The IPO is a temporary protection provided by the court to victims of domestic violence during the pendency of investigations relating to the commission of an offence relating to domestic violence. (Ibid., section 4 (1).) IPO shall be made ex-parte by either the FVDV or FVDV’s lawyers or a social welfare officer on behalf of the FVDV. (Ibid., section 12A.) IPO will be issued by the court if the court is satisfied that it is necessary for the protection and personal safety of the FVDV. (Ibid., section 4 (3A). ) Police investigations usually start when the police receive the lodged police report. Then, the investigation papers will be opened to determine whether there is an offence under the Penal Code or any other written law. Unlike EPO and PO, the IPO does not specify how long it will take effect. That is to say, it depends on how long the investigation takes to complete. The duration of the investigation depends on the complexity and uniqueness of a case. For an easy case, the investigation could be resolved in a short period of time. However, there are complicated cases requiring a thorough investigation before prosecution can be initiated against the suspected person. Therefore, if the duration of the investigation takes a long time, the FVDV will still be able to obtain protection under the IPO. section 4 (4) of the DVA 1994 was amended in 2017 to further elucidate when the IPO ceases to be in force. This is to enable the victim to know more accurately when they are no longer protected under the EPO. Before section 4 (4) of the DVA 1994 was amended in 2017, the IPO will cease automatically upon the completion of investigation or when the Abusive Husbands are charged in court without prior notice by police officers. This caused inconvenience to the FVDV as some of them were not informed by police officers when the Abusive Husbands would be charged. The effect of IPO ceases automatically before they applied for PO. Thus, between the period where the Abusive Husbands are charged in court and the application of PO is made, FVDV are no longer covered by the IPO. With the latest amendment, the law requires a police officer to inform first the FVDV in writing about the status of investigations whether or not any action is to be taken against the Abusive Husbands. If no further action is to be taken, then only shall the IPO cease to have effect. (section 4 (4)(a) of the DVA 1994.) Besides, charging the Abusive Husbands in court is by itself not sufficient to bring the IPO to an end unless it is preceded by notification in writing by a police officer to the FVDV to charge the Abusive Husbands and WVDV make no application to obtain PO within seven (7) days after being so informed. (Ibid., section 4 (4)(b).)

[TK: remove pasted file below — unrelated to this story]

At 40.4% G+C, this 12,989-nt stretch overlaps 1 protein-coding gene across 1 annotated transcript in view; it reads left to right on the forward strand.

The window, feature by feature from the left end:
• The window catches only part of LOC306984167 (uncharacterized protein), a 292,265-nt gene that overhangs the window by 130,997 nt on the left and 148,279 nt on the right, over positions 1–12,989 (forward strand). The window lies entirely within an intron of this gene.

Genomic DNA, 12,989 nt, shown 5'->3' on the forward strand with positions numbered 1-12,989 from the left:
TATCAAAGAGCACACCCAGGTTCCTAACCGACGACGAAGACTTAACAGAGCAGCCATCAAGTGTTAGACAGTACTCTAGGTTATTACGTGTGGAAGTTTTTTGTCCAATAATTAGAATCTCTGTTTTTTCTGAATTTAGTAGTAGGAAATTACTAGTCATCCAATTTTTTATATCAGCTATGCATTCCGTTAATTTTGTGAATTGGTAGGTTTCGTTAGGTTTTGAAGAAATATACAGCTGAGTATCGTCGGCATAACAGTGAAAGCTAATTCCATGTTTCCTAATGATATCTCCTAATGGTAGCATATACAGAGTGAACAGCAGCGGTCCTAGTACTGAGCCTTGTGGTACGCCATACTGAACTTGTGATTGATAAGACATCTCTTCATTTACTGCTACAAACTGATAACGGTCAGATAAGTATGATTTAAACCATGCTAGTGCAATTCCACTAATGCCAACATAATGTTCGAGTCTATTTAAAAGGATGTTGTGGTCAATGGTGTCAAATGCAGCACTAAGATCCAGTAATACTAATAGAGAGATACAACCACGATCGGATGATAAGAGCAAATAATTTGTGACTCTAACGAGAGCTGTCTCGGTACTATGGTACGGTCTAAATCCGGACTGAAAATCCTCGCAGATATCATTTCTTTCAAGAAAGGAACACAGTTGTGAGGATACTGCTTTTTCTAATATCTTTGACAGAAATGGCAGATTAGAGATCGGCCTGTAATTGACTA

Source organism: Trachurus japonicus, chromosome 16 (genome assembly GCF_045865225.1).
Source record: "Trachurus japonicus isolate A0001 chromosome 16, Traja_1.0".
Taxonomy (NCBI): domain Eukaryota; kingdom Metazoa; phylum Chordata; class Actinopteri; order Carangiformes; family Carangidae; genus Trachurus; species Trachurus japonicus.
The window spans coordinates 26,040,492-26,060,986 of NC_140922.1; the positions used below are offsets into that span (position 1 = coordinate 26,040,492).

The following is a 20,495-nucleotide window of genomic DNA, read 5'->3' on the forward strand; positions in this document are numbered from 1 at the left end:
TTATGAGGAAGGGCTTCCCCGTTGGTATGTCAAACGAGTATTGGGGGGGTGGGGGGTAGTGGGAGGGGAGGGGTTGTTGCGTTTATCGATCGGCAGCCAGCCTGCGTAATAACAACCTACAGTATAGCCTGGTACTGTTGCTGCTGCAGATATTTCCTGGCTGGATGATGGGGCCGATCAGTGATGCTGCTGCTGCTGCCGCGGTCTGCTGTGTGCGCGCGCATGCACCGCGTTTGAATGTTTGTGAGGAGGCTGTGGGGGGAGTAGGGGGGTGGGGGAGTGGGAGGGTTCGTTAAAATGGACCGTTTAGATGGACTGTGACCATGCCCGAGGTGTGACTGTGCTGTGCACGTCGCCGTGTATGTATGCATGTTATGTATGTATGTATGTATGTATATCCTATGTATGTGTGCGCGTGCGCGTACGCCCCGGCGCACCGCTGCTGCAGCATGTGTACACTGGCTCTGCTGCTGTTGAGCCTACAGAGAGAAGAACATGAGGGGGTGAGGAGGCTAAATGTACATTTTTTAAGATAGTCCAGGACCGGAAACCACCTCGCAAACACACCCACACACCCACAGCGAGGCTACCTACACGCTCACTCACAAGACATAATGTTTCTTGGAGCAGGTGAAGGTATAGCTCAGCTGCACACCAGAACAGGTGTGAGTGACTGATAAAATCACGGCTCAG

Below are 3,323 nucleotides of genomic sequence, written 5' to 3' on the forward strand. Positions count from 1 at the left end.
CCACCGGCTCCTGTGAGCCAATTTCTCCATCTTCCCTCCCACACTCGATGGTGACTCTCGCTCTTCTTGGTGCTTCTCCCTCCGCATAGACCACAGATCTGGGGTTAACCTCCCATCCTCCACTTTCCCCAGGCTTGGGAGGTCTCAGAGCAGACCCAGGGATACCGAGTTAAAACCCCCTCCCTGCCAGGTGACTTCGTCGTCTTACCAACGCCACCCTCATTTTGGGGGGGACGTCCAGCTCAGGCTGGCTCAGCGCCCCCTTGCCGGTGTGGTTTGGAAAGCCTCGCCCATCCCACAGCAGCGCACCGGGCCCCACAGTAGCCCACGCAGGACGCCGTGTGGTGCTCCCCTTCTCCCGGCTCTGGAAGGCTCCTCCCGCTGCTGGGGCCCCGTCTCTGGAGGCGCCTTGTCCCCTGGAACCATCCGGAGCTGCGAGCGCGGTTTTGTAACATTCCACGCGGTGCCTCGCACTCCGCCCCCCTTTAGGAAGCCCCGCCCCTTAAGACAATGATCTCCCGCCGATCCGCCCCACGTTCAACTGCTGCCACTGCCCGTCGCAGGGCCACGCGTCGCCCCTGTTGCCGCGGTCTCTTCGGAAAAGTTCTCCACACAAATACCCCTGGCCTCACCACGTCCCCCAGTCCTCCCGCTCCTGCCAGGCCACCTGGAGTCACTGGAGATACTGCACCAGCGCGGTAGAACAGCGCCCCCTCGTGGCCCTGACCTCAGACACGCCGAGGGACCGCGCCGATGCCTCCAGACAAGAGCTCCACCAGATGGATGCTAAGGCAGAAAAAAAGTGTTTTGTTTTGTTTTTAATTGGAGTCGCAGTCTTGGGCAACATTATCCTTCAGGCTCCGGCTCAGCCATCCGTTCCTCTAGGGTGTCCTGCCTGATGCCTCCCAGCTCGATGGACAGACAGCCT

It is important to note that the IPO issued by the court may be set aside in accordance with section 12B of the DVA 1994. This matter was decided by the court in the case of Mangaleswary Ponnampalam v Giritharan E Rajaratnam ([2015] 6 CLJ 561.) where the court allowed the IPO to be set aside. But the question arises if there is a delay in completing the investigation and the delay is not due to the FVDV but due to other factors, whether it can be used as a reason to set aside the IPO. The answer is not mentioned in the DVA 1994, but based on the case of Mangaleswary Ponnampalam , it could be a ground for the court to set aside the IPO.